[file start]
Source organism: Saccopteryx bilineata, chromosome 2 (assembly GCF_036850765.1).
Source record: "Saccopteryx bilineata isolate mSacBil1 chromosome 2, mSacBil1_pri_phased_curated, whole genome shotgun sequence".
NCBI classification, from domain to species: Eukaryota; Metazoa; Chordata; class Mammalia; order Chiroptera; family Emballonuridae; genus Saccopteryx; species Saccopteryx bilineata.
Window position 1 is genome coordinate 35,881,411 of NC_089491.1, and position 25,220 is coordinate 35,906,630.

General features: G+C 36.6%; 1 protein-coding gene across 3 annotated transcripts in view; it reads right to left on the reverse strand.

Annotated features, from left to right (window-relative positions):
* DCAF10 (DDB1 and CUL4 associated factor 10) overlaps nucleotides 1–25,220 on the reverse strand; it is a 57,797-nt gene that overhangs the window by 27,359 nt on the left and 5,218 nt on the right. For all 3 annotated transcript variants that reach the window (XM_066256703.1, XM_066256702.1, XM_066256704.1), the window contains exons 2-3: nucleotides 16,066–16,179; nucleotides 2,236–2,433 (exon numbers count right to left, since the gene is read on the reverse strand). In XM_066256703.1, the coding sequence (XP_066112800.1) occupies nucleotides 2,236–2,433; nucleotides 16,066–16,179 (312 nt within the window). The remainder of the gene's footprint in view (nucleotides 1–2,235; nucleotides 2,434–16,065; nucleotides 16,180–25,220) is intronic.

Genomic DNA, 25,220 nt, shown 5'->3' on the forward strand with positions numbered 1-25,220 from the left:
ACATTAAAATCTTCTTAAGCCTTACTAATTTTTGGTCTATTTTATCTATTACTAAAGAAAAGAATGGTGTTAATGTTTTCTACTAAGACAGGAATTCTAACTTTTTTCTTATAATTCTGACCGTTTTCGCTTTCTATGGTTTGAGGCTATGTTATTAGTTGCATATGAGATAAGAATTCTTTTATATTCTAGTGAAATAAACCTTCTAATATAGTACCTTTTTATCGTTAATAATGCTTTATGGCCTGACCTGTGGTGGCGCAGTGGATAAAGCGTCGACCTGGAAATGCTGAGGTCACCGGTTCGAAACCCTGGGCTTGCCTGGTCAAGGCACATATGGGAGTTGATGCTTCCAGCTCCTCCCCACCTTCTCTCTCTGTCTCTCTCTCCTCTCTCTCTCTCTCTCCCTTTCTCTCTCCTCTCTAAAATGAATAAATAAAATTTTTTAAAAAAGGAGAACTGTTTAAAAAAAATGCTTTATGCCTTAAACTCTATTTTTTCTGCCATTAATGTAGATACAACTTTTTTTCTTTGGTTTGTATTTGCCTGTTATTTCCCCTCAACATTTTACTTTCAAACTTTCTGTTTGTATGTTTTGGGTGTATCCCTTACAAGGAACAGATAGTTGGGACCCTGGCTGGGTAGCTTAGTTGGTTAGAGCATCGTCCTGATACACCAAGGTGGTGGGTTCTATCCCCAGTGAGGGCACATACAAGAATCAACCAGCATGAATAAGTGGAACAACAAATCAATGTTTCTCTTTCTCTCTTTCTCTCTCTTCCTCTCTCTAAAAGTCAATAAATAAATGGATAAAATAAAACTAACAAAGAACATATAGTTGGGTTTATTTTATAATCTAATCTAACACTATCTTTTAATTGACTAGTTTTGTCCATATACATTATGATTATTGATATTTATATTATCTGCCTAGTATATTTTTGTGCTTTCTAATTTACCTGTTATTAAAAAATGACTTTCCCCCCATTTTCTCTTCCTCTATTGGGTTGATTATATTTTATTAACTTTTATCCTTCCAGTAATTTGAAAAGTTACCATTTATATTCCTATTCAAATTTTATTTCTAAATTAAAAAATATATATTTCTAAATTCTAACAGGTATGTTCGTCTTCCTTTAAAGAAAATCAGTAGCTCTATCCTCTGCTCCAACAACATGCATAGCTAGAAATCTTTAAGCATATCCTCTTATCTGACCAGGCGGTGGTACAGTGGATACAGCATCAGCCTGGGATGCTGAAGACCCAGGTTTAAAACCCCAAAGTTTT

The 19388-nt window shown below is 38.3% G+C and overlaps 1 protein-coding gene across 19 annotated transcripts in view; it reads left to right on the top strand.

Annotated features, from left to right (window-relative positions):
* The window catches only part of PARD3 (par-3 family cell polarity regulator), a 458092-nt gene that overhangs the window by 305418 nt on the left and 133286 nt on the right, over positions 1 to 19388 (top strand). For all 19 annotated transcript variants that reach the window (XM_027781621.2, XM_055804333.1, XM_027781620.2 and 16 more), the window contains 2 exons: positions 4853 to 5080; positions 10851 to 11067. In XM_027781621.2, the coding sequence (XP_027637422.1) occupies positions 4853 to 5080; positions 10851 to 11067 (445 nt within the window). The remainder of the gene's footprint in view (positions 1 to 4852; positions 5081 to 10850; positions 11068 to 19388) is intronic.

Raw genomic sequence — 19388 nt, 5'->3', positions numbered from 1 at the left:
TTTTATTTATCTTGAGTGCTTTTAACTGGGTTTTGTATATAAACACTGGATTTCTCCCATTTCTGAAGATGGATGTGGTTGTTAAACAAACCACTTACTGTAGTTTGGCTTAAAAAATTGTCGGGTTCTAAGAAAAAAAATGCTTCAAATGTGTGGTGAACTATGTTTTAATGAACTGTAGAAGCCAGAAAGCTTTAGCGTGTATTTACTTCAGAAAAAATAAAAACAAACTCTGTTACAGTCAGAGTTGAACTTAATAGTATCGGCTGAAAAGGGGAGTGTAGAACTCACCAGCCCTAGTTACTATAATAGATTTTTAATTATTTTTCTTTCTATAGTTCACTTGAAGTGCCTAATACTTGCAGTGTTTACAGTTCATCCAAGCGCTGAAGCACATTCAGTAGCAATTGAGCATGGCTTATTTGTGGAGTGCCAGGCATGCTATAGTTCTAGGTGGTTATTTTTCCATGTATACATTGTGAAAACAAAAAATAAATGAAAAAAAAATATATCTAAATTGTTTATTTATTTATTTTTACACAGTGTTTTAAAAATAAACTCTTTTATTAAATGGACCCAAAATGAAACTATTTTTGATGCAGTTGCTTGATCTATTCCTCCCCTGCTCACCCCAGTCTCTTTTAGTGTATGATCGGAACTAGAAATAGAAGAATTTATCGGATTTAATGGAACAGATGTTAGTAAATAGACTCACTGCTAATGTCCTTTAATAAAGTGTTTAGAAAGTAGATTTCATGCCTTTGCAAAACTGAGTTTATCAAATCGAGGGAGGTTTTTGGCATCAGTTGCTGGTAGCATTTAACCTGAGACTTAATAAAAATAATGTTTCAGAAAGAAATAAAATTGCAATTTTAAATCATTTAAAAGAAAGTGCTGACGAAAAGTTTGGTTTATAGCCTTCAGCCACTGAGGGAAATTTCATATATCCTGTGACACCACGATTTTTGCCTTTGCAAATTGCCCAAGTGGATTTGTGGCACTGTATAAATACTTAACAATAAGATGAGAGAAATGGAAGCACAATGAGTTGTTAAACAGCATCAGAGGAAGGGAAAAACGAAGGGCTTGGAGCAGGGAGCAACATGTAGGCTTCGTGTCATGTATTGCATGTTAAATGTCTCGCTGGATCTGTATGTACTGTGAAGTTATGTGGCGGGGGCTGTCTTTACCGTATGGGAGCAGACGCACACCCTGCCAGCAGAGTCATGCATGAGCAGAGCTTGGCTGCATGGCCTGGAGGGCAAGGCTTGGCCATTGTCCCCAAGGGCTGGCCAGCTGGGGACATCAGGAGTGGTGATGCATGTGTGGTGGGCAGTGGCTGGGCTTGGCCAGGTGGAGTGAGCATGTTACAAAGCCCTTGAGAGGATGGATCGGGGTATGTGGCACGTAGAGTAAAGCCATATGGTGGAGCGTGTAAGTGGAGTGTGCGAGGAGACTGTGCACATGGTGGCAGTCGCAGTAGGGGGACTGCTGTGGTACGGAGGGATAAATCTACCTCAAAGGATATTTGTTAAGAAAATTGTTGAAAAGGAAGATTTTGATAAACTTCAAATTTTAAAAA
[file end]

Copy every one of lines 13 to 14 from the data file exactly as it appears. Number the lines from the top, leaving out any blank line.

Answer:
Raw genomic sequence — 19388 nt, 5'->3', positions numbered from 1 at the left:
TTTTATTTATCTTGAGTGCTTTTAACTGGGTTTTGTATATAAACACTGGATTTCTCCCATTTCTGAAGATGGATGTGGTTGTTAAACAAACCACTTACTGTAGTTTGGCTTAAAAAATTGTCGGGTTCTAAGAAAAAAAATGCTTCAAATGTGTGGTGAACTATGTTTTAATGAACTGTAGAAGCCAGAAAGCTTTAGCGTGTATTTACTTCAGAAAAAATAAAAACAAACTCTGTTACAGTCAGAGTTGAACTTAATAGTATCGGCTGAAAAGGGGAGTGTAGAACTCACCAGCCCTAGTTACTATAATAGATTTTTAATTATTTTTCTTTCTATAGTTCACTTGAAGTGCCTAATACTTGCAGTGTTTACAGTTCATCCAAGCGCTGAAGCACATTCAGTAGCAATTGAGCATGGCTTATTTGTGGAGTGCCAGGCATGCTATAGTTCTAGGTGGTTATTTTTCCATGTATACATTGTGAAAACAAAAAATAAATGAAAAAAAAATATATCTAAATTGTTTATTTATTTATTTTTACACAGTGTTTTAAAAATAAACTCTTTTATTAAATGGACCCAAAATGAAACTATTTTTGATGCAGTTGCTTGATCTATTCCTCCCCTGCTCACCCCAGTCTCTTTTAGTGTATGATCGGAACTAGAAATAGAAGAATTTATCGGATTTAATGGAACAGATGTTAGTAAATAGACTCACTGCTAATGTCCTTTAATAAAGTGTTTAGAAAGTAGATTTCATGCCTTTGCAAAACTGAGTTTATCAAATCGAGGGAGGTTTTTGGCATCAGTTGCTGGTAGCATTTAACCTGAGACTTAATAAAAATAATGTTTCAGAAAGAAATAAAATTGCAATTTTAAATCATTTAAAAGAAAGTGCTGACGAAAAGTTTGGTTTATAGCCTTCAGCCACTGAGGGAAATTTCATATATCCTGTGACACCACGATTTTTGCCTTTGCAAATTGCCCAAGTGGATTTGTGGCACTGTATAAATACTTAACAATAAGATGAGAGAAATGGAAGCACAATGAGTTGTTAAACAGCATCAGAGGAAGGGAAAAACGAAGGGCTTGGAGCAGGGAGCAACATGTAGGCTTCGTGTCATGTATTGCATGTTAAATGTCTCGCTGGATCTGTATGTACTGTGAAGTTATGTGGCGGGGGCTGTCTTTACCGTATGGGAGCAGACGCACACCCTGCCAGCAGAGTCATGCATGAGCAGAGCTTGGCTGCATGGCCTGGAGGGCAAGGCTTGGCCATTGTCCCCAAGGGCTGGCCAGCTGGGGACATCAGGAGTGGTGATGCATGTGTGGTGGGCAGTGGCTGGGCTTGGCCAGGTGGAGTGAGCATGTTACAAAGCCCTTGAGAGGATGGATCGGGGTATGTGGCACGTAGAGTAAAGCCATATGGTGGAGCGTGTAAGTGGAGTGTGCGAGGAGACTGTGCACATGGTGGCAGTCGCAGTAGGGGGACTGCTGTGGTACGGAGGGATAAATCTACCTCAAAGGATATTTGTTAAGAAAATTGTTGAAAAGGAAGATTTTGATAAACTTCAAATTTTAAAAA